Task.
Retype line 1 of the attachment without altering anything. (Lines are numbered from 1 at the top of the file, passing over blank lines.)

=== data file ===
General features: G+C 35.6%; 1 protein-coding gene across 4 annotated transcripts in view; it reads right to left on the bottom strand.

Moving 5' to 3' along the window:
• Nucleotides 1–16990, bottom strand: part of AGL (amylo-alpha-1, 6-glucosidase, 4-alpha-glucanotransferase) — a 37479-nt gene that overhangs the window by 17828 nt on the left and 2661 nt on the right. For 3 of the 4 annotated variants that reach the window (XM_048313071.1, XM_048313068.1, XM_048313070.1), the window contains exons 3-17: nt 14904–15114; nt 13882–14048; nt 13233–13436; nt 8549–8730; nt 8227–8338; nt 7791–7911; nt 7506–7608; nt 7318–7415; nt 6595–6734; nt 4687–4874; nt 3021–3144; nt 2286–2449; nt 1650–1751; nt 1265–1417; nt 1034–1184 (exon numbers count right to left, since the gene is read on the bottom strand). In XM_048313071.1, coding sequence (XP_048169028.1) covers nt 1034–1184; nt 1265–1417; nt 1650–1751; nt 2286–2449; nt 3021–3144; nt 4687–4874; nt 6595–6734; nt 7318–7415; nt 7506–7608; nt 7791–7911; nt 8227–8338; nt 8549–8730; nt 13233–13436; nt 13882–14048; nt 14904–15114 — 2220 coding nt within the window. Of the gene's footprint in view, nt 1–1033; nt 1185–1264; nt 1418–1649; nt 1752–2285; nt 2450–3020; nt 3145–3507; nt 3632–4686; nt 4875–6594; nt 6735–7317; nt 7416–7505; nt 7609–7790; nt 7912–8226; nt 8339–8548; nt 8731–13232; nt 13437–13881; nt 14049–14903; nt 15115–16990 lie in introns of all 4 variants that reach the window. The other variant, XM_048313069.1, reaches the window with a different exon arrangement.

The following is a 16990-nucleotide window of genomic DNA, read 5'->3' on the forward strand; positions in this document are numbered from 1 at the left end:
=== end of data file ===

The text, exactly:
General features: G+C 35.6%; 1 protein-coding gene across 4 annotated transcripts in view; it reads right to left on the bottom strand.